Amazon offers the Kindle Owners’ Lending Library for users of the Kindle or Kindle Fire eBook readers who are also members of the Amazon Prime service.
The Lending Library offers over 800,000 books, and as a Prime member, you can borrow one book a month. Even with that mouthful of qualifications, it is a terrific service for anyone who loves to read and is just one more benefit for becoming a Prime member.
Not familiar with Amazon Prime? Well, if you make much use of Amazon to mail books or other merchandise, or if you enjoy viewing their streaming movies and TV shows, Prime may be for you.
In addition to the Lending Library, Prime includes free two-day mailing for eligible merchandise and a selection of movies and TV shows available to stream at no charge. Considering what you get, Amazon Prime is very reasonable at just $79 per year. And by the way, Prime membership benefits are available to you and your family members living together.
Borrowing one of the books in the Lending Library is easy. On the Kindle device, select Kindle Store from the home screen, then click on “see all categories…” to browse the Kindle Owners’ Lending Library.
The process is much the same on the Kindle Fire.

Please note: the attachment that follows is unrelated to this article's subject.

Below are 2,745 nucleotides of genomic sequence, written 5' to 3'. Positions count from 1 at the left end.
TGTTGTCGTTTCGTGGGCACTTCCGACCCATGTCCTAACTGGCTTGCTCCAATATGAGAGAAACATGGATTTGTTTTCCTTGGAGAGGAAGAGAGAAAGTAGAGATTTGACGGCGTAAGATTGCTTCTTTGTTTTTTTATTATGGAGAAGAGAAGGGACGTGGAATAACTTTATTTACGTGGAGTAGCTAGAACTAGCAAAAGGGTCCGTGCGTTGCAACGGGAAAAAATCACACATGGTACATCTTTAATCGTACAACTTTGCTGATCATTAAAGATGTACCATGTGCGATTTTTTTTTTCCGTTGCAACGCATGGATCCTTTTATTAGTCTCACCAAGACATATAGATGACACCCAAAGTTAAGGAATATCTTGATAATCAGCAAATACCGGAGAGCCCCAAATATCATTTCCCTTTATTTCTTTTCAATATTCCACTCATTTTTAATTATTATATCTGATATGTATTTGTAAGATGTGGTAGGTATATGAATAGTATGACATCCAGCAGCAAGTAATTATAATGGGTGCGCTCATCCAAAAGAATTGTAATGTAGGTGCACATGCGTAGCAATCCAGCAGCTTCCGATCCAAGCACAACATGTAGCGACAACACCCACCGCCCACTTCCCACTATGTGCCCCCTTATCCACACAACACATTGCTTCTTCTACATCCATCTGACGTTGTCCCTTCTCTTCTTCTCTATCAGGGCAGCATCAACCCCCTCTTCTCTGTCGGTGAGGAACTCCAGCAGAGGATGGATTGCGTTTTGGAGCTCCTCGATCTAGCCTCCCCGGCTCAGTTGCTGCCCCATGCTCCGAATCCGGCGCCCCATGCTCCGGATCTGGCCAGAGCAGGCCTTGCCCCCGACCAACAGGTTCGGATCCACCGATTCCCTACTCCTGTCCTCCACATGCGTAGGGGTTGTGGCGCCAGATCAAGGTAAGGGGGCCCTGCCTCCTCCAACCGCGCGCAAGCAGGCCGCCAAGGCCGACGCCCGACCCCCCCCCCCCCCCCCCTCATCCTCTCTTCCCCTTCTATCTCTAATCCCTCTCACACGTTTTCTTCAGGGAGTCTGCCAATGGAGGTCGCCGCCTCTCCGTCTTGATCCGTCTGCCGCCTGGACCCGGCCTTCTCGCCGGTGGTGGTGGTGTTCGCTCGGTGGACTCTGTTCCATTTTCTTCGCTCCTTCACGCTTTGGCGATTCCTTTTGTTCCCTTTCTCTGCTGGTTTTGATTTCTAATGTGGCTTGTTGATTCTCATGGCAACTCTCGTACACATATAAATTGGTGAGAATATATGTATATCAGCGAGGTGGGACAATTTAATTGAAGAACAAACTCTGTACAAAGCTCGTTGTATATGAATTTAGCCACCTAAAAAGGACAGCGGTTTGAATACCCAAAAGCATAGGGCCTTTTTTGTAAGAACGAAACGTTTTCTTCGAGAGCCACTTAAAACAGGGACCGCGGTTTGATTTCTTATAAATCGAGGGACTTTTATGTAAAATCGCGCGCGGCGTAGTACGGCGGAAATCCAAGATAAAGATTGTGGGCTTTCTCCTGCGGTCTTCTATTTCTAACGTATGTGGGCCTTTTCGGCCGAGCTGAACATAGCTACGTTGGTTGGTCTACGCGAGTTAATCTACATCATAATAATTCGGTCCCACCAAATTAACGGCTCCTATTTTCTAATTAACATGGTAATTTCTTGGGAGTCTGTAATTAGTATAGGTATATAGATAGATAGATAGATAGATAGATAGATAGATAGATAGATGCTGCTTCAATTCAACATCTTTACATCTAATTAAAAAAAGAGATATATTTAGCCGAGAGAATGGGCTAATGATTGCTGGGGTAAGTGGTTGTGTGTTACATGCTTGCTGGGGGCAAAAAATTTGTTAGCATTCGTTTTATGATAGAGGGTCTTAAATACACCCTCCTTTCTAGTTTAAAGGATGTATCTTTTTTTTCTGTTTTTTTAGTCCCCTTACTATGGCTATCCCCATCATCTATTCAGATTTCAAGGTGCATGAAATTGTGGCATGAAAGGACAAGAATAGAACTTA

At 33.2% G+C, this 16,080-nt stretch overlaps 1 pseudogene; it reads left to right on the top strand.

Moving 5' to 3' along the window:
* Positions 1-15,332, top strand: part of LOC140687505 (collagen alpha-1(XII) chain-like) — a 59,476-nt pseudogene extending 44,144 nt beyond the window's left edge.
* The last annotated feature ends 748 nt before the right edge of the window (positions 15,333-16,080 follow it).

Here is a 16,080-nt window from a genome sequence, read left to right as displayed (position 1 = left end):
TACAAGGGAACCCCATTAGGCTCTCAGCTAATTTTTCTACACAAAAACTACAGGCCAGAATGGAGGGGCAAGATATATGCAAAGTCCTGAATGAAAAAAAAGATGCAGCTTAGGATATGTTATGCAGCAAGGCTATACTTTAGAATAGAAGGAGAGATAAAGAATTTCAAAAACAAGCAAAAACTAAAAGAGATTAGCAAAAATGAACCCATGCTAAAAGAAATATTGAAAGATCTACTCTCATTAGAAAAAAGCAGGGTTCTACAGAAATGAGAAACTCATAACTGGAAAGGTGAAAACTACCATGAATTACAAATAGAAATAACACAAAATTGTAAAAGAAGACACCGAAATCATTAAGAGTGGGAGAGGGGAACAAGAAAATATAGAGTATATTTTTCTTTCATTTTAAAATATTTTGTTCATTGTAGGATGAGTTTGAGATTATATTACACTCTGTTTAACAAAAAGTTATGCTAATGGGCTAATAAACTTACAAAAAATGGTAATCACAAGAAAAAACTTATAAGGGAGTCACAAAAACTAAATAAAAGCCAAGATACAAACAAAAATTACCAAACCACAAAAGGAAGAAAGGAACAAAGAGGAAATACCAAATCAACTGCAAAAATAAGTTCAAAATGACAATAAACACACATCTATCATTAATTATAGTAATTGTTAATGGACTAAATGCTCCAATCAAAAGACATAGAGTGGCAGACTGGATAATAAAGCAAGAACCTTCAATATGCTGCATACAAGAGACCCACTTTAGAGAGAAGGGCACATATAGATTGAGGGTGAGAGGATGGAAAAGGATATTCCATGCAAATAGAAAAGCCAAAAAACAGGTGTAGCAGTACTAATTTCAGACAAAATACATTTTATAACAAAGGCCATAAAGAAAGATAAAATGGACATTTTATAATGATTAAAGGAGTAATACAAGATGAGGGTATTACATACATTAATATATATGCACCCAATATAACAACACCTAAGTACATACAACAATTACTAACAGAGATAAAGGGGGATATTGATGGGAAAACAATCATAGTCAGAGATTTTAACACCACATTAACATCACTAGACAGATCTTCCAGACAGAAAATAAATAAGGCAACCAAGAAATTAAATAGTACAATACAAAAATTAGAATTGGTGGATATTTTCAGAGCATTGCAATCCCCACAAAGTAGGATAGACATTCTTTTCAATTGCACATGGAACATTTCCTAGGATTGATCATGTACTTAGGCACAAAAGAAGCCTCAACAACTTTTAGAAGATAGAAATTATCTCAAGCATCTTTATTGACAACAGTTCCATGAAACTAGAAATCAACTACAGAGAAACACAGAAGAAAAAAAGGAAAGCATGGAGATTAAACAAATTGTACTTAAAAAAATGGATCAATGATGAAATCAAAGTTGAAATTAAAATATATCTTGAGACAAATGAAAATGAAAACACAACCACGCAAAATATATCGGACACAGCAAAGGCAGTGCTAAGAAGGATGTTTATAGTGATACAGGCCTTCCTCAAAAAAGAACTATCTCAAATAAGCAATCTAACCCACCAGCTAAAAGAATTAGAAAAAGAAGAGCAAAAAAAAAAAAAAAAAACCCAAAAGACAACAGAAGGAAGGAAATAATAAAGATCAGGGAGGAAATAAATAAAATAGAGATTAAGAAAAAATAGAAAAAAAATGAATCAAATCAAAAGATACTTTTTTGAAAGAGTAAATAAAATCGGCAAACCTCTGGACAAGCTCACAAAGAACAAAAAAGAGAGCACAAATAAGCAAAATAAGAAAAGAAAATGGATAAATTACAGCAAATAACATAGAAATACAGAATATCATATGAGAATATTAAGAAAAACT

Books eligible for free lending are identified with a Prime badge in the search results.
Once you’ve found your book, it is as simple as clicking on “Borrow for Free”.
Once you’ve clicked, the book is downloaded to your Kindle and you are off and running. And if you already have a book on loan, the service will first give you the option to return the book already on loan or cancel the borrowing of the newer book.
A sweet service? You bet. But there are limitations. You must own a Kindle; the service is not active for other tablets, smartphones or the computer-based Kindle reading software. And you must be a Prime member, and even very active readers are not likely to find enough value in the Lending Library to justify the Prime membership on the basis of the Lending Library alone.
Which brings us to the service’s greatest shortcoming, and that is the selection of books. There are some great reads included, such as the complete Harry Potter collection and the popular history book, Guns, Germs and Steel. And there is considerable breadth in the library, from fiction to history to self-help and romance. But the library includes many books which lack general interest and in general, the Lending Library lacks depth in its selection.
Still, if you are a Prime member and own a Kindle, be sure to check out the Lending Library. After all, who can argue with “free” books?